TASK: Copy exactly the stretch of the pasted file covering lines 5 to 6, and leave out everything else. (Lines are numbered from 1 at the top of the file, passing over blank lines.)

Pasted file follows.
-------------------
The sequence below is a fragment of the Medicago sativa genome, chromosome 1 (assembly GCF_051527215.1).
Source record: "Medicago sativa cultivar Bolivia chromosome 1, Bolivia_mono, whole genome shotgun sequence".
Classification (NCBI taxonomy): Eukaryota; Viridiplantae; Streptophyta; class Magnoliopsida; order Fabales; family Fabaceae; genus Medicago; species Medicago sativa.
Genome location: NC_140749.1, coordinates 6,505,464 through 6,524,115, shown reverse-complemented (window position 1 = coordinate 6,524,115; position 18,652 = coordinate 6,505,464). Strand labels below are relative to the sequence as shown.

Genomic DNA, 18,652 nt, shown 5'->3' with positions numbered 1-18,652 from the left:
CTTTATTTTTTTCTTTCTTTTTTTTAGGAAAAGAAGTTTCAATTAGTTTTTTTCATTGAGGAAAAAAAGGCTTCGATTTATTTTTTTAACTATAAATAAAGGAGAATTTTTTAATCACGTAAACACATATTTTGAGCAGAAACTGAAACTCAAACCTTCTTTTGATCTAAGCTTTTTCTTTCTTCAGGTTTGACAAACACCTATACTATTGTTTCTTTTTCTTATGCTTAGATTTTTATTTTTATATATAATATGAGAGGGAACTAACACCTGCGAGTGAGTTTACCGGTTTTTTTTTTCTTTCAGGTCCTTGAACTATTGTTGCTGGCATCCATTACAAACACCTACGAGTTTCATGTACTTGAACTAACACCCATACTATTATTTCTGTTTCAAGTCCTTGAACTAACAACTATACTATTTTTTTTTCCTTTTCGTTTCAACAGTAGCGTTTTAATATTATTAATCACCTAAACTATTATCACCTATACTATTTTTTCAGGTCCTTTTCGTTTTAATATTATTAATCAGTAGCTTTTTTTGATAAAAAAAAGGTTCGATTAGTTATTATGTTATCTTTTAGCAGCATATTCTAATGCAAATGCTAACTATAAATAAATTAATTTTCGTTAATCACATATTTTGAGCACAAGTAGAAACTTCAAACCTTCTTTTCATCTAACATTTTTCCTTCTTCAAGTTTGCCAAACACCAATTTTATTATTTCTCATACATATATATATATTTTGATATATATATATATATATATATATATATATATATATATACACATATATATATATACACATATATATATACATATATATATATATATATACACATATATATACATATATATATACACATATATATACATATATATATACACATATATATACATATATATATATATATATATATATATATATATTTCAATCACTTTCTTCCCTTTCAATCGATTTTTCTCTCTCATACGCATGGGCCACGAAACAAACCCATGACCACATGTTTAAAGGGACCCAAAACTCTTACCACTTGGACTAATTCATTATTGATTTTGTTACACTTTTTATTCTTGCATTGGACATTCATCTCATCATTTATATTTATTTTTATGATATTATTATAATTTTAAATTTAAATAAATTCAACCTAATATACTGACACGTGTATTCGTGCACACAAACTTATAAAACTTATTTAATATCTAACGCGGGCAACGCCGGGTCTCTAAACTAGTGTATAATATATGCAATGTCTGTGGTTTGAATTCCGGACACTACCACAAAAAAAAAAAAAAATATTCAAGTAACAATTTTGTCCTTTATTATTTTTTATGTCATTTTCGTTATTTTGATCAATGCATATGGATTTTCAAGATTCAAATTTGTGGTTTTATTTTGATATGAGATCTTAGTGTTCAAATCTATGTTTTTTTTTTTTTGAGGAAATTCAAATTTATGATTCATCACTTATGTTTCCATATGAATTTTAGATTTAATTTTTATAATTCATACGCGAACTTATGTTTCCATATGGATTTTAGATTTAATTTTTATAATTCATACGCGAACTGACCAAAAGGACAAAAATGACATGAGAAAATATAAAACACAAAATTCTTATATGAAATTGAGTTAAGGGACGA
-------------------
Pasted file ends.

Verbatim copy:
Genomic DNA, 18,652 nt, shown 5'->3' with positions numbered 1-18,652 from the left:
CTTTATTTTTTTCTTTCTTTTTTTTAGGAAAAGAAGTTTCAATTAGTTTTTTTCATTGAGGAAAAAAAGGCTTCGATTTATTTTTTTAACTATAAATAAAGGAGAATTTTTTAATCACGTAAACACATATTTTGAGCAGAAACTGAAACTCAAACCTTCTTTTGATCTAAGCTTTTTCTTTCTTCAGGTTTGACAAACACCTATACTATTGTTTCTTTTTCTTATGCTTAGATTTTTATTTTTATATATAATATGAGAGGGAACTAACACCTGCGAGTGAGTTTACCGGTTTTTTTTTTCTTTCAGGTCCTTGAACTATTGTTGCTGGCATCCATTACAAACACCTACGAGTTTCATGTACTTGAACTAACACCCATACTATTATTTCTGTTTCAAGTCCTTGAACTAACAACTATACTATTTTTTTTTCCTTTTCGTTTCAACAGTAGCGTTTTAATATTATTAATCACCTAAACTATTATCACCTATACTATTTTTTCAGGTCCTTTTCGTTTTAATATTATTAATCAGTAGCTTTTTTTGATAAAAAAAAGGTTCGATTAGTTATTATGTTATCTTTTAGCAGCATATTCTAATGCAAATGCTAACTATAAATAAATTAATTTTCGTTAATCACATATTTTGAGCACAAGTAGAAACTTCAAACCTTCTTTTCATCTAACATTTTTCCTTCTTCAAGTTTGCCAAACACCAATTTTATTATTTCTCATACATATATATATATTTTGATATATATATATATATATATATATATATATATATATATACACATATATATATATACACATATATATATACATATATATATATATATATACACATATATATACATATATATATACACATATATATACATATATATATACACATATATATACATATATATATATATATATATATATATATATATTTCAATCACTTTCTTCCCTTTCAATCGATTTTTCTCTCTCATACGCATGGGCCACGAAACAAACCCATGACCACATGTTTAAAGGGACCCAAAACTCTTACCACTTGGACTAATTCATTATTGATTTTGTTACACTTTTTATTCTTGCATTGGACATTCATCTCATCATTTATATTTATTTTTATGATATTATTATAATTTTAAATTTAAATAAATTCAACCTAATATACTGACACGTGTATTCGTGCACACAAACTTATAAAACTTATTTAATATCTAACGCGGGCAACGCCGGGTCTCTAAACTAGTGTATAATATATGCAATGTCTGTGGTTTGAATTCCGGACACTACCACAAAAAAAAAAAAAAATATTCAAGTAACAATTTTGTCCTTTATTATTTTTTATGTCATTTTCGTTATTTTGATCAATGCATATGGATTTTCAAGATTCAAATTTGTGGTTTTATTTTGATATGAGATCTTAGTGTTCAAATCTATGTTTTTTTTTTTTTGAGGAAATTCAAATTTATGATTCATCACTTATGTTTCCATATGAATTTTAGATTTAATTTTTATAATTCATACGCGAACTTATGTTTCCATATGGATTTTAGATTTAATTTTTATAATTCATACGCGAACTGACCAAAAGGACAAAAATGACATGAGAAAATATAAAACACAAAATTCTTATATGAAATTGAGTTAAGGGACGA